I was on the putting green the other day, and
the subject came up, why is the practice green always different than the golf
course greens ? This triggered a memory of a blog posted a few months back
asking the same question. With it being asked at our home course, I thought it
would be a good time to take a little walk down to the green keepers barn and
see if there’s an answer to the question.
Not only are these different types of construction a result of being built during different time frames, but they are just different in general. The greens on the golf course are built for creating playable challenges and it becomes the job of the green keeper to maintain those greens in a suitable manner with all the undulations and dips and idiosyncrasies that come with most playing greens. However, the putting green, usually during construction, is built relatively flat with few undulations and it is built very much with maintenance in mind.
|Another reason for the difference in putting
greens and on course greens, can be the environment. The environment of the
practice green is often times quite different than the environment surrounding
the greens on the golf course. For example, he pointed out that our practice
green is in an area that has full sun. Whereas of the first four greens on our
golf course, only one has full sun. These different environments result in
different growing conditions and different growing speeds. For example, if you
have a nice hot summer day, and your teeing off later in the afternoon, you
might find the practice green has been weathered to the point where there is
wilt, and it is lightning fast. You then go and play the first hole where the
green has been shaded since around one o’clock, or probably the last three
hours, and you’ll find that that green is almost shaggy-like.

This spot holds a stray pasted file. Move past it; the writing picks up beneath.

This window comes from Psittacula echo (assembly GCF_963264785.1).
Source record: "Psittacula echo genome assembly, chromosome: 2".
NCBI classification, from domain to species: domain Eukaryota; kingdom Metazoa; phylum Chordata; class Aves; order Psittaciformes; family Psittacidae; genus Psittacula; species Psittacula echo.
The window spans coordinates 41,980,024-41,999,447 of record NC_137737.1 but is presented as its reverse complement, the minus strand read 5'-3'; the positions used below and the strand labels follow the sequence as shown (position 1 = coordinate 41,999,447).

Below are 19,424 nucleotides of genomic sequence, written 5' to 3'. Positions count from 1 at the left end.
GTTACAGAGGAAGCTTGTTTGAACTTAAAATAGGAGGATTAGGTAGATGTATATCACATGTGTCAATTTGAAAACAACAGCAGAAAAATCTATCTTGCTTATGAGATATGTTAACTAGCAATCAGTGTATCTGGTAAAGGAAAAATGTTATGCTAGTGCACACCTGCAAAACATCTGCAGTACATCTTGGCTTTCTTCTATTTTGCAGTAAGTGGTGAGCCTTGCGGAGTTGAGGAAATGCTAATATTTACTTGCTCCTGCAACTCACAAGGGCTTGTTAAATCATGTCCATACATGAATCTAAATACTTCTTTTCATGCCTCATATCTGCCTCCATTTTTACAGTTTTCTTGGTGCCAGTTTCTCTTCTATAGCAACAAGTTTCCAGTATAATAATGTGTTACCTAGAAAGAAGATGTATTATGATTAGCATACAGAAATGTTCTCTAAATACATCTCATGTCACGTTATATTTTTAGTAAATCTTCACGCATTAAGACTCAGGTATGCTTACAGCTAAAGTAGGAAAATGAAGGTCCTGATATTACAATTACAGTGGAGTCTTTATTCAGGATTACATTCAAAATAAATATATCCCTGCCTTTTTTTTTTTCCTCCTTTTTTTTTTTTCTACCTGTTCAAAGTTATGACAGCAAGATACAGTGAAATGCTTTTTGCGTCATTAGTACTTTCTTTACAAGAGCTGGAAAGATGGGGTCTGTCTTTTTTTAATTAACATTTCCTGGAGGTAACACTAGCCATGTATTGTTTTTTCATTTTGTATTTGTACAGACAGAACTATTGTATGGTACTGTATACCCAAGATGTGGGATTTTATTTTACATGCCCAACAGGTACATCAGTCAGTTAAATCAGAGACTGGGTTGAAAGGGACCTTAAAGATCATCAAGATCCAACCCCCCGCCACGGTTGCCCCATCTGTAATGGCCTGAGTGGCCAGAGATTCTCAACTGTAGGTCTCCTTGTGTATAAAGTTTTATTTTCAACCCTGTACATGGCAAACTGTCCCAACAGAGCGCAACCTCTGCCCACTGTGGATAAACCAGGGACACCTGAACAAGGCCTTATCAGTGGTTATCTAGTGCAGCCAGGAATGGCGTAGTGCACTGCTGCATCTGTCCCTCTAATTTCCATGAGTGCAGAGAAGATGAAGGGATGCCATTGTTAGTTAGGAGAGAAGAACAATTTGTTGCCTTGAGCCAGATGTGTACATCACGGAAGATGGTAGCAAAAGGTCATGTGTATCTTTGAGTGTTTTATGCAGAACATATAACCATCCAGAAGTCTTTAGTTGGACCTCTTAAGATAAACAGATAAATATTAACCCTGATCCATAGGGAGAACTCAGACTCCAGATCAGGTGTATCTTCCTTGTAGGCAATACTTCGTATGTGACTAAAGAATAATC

It’s had it’s growth for the day, and now it is shaded and it is not wilting, in fact it is starting to stand up straight, searching for the sun and it is a little slower. The opposite can take effect on a 70 degree and slightly cloudy day. The practice green, being fully exposed to the sun will have rapid growth and it will be slower than the green that sits in the shade for three hours in the afternoon, which because of the shade and lack of the sun had slower growth, so therefore, that green is a little faster.
Other environmental factors that can impact the practice green and the playing greens, can include wind. A green such as our practice green is in the wide open can get wind burn, and get very dry, very fast, whereas the greens that are in the trees are protected from the wind, and don’t suffer the consequences of the wind.
And of course the last reason that practice greens are different than playing greens are the maintenance practices. Some maintenance practices are necessary due to the fact that the practice green is subject to more trampling and compaction and abuse, therefore they tend to get left in a higher height with different mowers. Another reason can be that the practice green is maintained in manner to take more abuse than the playing greens take, and of course you have the classic budgetary reason that the practice greens is maintained differently than the playing greens.
I thought that was pretty good explanation and
summary of the question.
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